Category Archives: Imaginary Swedish Cinema

#202 – Song for Bibi

(1978, Swe, 97 min) Dir Lasse Hallström. Cast Viveka Vong, Liv Ullmann, Molly Gold.

After the success of ABBA: The Movie and before his ascension to the height of mild-mannered Hollywood prestige, Lasse Hallström was commissioned to make this, the official Eurovision film. Then unknown and now forgotten singer-songwriter Viveka Vong plays herself, a simple country girl whose only dream is to sing her songs of love and peace to as wide a world as she can. Luckily for Vong former Eurovision champions ABBA hear her song when passing through town between gigs and before she can say Boom Bang-a-Bang she’s on national television competing to be that year’s entry. Needless to say she goes through to the main event and I don’t think that I’m spoiling anyone’s fun when I reveal that she ends the film triumphant despite the best efforts of her Irish rival Erin O’Eire (Gold). Song for Bibi was a minor hit in the day but for reasons unknown it’s been mostly forgotten and is all but erased from Eurovision history. This is a shame as it’s as much campy fun as you would expect and production’s pretty high-end too – enough money has been flung at it for Liv Ullmann to have been roped in as Vong’s voice coach, her Bergman collaborator Sven Nykvist hired as cinematographer and the “Swedish Edith Head” Elsa Nöggin employed for the fantastically bonkers costumes.

Twitter: @MadeUpFilms


#126 – Färska Hallon (Fresh Raspberries)

(1963, Swe, 75 min) Dir Isak Borg. Cast Isak Borg, Berit Alman, Henrik Åkerman, Charlotta Borg.

By the time the early sixties had swung by Isak Borg should have been a happy man. Of the three films that he had so far written, produced, directed and starred in all three were slapstick comedy classics that had broken the box office in his native Sweden. Isak Borg, however, wasn’t a happy man. A legendarily paranoid and depressive man, he had grown to resent more and more the influence of his fellow countryman Ingmar Bergman who was taken so very seriously while Borg was scorned by critics, festivals and awards ceremonies alike. Thankfully that curse that had struck so many before him had not struck him – he had no desire to be taken seriously. No, he didn’t want to go to the critics, he wanted the critics to come to him. Hence Fresh Raspberries – surely a spoof of Bergman’s films would puncture their pomposity, reveal to the world at large the ridiculousness of the man’s self-seriousness? Alas, it did not work. Borg’s film of a clumsy priest’s spasms of doubt being met by increasingly absurd interruptions – starting with long forgotten uncles, graduating to a troupe of mean-spirited clowns and finishing with a wise talking death – was coldly received by not just the critics but by audiences too, evidently alienated by his previous film’s good cheer having curdled so badly. Within the year the beaten Borg was back to basics with Accidental Postman Grun.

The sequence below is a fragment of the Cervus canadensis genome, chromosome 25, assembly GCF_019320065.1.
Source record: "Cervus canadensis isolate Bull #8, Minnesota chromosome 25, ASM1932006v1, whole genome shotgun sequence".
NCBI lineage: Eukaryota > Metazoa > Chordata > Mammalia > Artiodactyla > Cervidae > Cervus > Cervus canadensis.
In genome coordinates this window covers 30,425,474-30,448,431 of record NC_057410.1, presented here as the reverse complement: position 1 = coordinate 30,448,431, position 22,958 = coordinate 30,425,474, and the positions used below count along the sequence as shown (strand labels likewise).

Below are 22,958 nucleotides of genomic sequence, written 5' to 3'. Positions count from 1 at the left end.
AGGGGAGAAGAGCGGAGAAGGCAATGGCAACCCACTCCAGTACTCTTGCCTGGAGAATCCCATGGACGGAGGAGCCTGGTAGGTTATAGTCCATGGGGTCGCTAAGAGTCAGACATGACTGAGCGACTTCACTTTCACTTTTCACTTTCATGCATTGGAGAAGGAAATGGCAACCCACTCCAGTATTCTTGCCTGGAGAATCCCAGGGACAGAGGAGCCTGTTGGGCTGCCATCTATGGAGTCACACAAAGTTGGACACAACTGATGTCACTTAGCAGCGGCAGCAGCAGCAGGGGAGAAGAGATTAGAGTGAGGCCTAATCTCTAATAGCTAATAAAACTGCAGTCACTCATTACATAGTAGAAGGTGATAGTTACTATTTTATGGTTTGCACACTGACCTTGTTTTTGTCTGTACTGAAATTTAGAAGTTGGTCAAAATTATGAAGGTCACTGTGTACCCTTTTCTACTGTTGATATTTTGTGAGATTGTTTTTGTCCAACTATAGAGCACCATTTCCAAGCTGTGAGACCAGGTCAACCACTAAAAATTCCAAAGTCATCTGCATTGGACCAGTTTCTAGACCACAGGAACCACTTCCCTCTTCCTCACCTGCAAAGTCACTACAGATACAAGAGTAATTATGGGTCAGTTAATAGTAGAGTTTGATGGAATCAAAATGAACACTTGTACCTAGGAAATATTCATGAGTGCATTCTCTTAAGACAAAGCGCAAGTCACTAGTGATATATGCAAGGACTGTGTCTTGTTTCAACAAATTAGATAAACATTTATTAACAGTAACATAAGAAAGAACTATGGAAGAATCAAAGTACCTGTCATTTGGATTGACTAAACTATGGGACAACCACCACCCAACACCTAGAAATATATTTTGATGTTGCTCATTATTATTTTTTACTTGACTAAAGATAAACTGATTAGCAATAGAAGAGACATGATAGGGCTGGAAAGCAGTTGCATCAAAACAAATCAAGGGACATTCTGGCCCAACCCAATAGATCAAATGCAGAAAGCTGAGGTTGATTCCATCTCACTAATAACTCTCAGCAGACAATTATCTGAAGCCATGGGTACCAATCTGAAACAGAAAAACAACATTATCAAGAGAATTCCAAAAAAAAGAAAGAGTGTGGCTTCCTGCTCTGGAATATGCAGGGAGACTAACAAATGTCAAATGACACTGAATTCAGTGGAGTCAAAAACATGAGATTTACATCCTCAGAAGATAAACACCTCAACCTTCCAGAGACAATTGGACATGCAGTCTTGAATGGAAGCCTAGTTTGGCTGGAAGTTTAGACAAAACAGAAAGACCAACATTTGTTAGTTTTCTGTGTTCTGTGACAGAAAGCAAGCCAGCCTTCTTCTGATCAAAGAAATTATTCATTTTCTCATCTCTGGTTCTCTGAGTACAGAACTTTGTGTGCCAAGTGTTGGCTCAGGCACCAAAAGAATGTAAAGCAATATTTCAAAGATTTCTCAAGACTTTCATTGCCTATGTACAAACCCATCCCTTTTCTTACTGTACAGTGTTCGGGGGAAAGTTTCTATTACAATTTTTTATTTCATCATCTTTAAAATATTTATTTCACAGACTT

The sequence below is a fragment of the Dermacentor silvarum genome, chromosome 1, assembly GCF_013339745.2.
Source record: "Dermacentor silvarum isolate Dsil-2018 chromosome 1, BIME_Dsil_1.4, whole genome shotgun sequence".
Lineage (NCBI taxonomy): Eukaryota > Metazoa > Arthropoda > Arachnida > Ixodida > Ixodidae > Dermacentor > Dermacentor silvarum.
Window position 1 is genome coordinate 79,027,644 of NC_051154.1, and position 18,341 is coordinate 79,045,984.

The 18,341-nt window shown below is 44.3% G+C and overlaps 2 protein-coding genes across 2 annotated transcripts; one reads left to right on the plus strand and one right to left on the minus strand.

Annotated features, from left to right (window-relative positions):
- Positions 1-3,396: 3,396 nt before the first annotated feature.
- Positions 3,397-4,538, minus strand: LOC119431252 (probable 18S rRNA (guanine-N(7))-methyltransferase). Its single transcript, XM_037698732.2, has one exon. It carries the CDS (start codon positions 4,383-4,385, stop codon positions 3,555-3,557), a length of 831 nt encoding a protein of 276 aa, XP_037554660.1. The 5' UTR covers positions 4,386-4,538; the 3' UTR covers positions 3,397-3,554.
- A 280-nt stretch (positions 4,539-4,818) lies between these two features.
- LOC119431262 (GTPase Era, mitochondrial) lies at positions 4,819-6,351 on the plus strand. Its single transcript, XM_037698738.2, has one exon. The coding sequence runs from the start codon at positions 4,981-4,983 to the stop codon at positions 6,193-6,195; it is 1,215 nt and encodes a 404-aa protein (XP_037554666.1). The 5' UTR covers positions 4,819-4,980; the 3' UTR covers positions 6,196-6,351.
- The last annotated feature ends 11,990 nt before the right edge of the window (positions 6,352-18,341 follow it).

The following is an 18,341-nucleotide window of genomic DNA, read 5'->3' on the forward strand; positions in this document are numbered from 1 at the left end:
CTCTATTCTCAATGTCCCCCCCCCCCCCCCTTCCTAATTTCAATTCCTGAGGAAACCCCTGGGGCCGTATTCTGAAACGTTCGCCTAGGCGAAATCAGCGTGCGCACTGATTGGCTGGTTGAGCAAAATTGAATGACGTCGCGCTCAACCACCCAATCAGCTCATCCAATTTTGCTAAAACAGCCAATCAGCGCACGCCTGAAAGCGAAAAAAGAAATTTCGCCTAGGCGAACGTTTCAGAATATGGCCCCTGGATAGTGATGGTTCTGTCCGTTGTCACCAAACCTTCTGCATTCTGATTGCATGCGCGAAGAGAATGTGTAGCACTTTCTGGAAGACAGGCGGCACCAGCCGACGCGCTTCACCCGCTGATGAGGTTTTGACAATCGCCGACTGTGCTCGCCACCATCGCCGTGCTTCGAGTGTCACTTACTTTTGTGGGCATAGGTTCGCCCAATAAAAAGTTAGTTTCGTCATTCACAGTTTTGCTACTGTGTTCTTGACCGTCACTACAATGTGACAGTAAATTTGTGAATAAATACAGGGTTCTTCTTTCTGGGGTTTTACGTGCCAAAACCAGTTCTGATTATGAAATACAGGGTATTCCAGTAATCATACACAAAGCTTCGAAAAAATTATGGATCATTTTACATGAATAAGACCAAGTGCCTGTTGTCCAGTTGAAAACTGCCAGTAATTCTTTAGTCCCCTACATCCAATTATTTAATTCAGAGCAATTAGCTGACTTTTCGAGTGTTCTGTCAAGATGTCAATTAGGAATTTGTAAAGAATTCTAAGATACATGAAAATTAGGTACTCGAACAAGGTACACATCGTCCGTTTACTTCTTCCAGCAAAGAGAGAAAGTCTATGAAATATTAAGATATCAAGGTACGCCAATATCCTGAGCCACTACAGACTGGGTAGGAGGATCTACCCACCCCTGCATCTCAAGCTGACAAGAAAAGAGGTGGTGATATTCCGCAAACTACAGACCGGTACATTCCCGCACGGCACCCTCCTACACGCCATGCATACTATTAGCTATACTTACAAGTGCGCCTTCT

Twitter: @MadeUpFilms

#57 – Svalbard

(1985, Swe, 100 min) Dir Tomas Kinnaman. Cast Stefan Gustaf, Harald Solberg.
Another animal-centric film from Kinnaman, following the international success of When I Was Born a Canary with this similarly contemplative but more expansive film. Mild mannered Peder travels to Svalbard to study the seabirds there (his favourite being the long tailed skua) and staying at the Norwegian station. Much of the film is without dialogue, following the characters as they traverse the vast empty spaces of the island – if you get the opportunity to see this on a cinema screen you should jump at it just for the landscapes. There’s a particularly deadpan Scandinavian sense of humour at play here too – you can see it in the way the camera pans from the flocks of birds on the beach to the gathered scientists watching them, huddled together in the brightly coloured jackets that identify them by the country they’re from, Peder in his yellow Swedish jacket by himself on the edge of the frame. The drama of the film is handled in a similarly removed fashion. While on their way back to the station in the coming night Peder and his Norwegian friend Ole are attacked by a bear. There’s nothing heightened in the moment, no music or close up or anything like that – you can see the bear coming from the distance and Peder readying his gun. He shoots it, it falls to the ground and that’s it. You can’t see nature loving Peder’s face in the scene as he’s facing away from the camera but Ole can and his placing his gloved hand briefly on his friend’s arm speaks volumes.

Twitter: @MadeUpFilms

#7 – När jag föddes en Canary (When I was born a Canary)

(1983, Swe, 69 min) Dir Tomas Kinnaman.

The heart-tugging tale of the life of a canary as narrated, in a droll and deadpan voiceover, by said canary as he passes his life from one cage to another, ruminating on his circumstances as they occur and on the meaning of life in general. He is born in a pet shop, lives in the apartment of an arguing couple (and their interested cat) before moving to the country as the pet of a young girl who names him Nils and sets him free. He comes back, of course, after a night among the branches of a tree when he finds out exactly how big the world outside his cage is and how small he is in it. By the last moments, after Nils has been found dead at the bottom of his cage and his voice is gone from the soundtrack, when he is buried in a little box in the back garden by the weeping child – if anyone isn’t crying themselves at that point then they have no emotions and are possibly an alien.

Twitter: @MadeUpFilms